From a marketing perspective, this is pretty smart. You're getting publicity for your book all over the book blogosphere, and familiarizing readers with the cover so that, when it's released in stores, people will know what to look for. Giving people extra entries for using the book cover as their profile pic on social networking sites? Genius.
From a book blog reader's perspective, though, this is all kind of annoying. Hence my mixed feelings about this. I understand why it's being done, but that doesn't mean it's any less frustrating to sort through my subs to find something to read that isn't -- let's face it -- a form of spam.
I'm curious about how this might relate to the new FTC guidelines. After all, there is an advertising relationship here: people are being compensated (albeit with contest entries) in exchange for posting advertisements. That sounds awfully similar to the main issue that these guidelines were created to address:
... Engle said the revised guidelines are aimed at advertisers and marketers, not individual bloggers. She cited a Procter & Gamble campaign called “Vocalpoint,” which provided “400,000 moms” with free products in exchange for endorsements made via blog posts and tweets.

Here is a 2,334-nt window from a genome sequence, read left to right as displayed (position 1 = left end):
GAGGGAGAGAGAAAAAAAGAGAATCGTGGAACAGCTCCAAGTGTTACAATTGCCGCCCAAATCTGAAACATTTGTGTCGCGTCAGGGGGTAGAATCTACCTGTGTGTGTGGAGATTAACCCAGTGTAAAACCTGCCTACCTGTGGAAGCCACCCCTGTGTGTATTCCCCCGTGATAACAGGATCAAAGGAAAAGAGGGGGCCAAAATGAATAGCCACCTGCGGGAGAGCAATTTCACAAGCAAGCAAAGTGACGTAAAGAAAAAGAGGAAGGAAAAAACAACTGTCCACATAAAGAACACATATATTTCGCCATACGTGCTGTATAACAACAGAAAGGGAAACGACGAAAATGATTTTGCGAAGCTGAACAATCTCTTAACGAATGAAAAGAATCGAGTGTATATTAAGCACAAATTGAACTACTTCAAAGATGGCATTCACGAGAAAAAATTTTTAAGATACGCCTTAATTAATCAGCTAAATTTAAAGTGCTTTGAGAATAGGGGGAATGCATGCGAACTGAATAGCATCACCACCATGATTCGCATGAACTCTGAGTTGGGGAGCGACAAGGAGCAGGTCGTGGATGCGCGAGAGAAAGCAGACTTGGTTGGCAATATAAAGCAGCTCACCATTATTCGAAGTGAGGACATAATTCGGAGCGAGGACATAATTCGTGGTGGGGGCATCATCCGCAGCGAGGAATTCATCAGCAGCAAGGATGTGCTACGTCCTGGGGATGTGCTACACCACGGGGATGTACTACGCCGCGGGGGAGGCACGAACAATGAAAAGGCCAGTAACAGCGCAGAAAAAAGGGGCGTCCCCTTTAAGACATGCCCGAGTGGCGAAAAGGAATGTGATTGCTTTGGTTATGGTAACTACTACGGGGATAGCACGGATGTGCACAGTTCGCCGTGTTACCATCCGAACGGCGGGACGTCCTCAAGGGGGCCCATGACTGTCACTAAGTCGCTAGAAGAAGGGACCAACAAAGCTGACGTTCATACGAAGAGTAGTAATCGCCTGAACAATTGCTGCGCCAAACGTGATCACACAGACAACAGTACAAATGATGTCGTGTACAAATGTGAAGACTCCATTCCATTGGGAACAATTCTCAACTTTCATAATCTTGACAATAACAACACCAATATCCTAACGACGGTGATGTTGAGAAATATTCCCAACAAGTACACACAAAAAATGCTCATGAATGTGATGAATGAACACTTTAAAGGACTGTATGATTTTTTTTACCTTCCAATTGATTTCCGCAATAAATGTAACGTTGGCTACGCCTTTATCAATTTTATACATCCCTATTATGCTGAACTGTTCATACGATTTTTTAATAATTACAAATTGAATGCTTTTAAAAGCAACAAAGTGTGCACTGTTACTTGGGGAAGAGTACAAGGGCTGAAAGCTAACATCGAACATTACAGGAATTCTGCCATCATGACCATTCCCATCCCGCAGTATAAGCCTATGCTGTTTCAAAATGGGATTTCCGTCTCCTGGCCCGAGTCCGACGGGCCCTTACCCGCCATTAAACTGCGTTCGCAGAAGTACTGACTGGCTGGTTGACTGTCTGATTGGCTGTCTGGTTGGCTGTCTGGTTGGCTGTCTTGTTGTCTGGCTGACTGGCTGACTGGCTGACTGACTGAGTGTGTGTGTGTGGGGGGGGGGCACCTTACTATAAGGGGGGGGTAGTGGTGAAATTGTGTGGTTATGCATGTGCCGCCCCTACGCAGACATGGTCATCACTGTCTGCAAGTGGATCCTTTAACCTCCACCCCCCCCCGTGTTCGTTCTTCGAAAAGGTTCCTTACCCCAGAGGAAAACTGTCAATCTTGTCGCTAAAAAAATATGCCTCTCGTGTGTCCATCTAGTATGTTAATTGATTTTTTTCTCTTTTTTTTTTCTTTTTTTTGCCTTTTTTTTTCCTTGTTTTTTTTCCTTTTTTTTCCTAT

I don't know. Maybe I'm just getting jaded. It seems the publishing industry has gone from an industry that once provided a mouthpiece for genuinely talented storytellers into a money-focused industry that will publish just about anything as long as they think people will buy it. Perhaps it's always been that way, but I certainly don't remember reading as many bad books in the past as I've read lately. Typos, plot holes, questionable messages for the target audience... and that's not even taking into account the self-published stuff!
What do you think? Do you like contests that basically force you to become an advertiser? What about publishing today? Have you noticed a downward spiral as of late... or were things always this shoddy and avaricious in the publishing industry?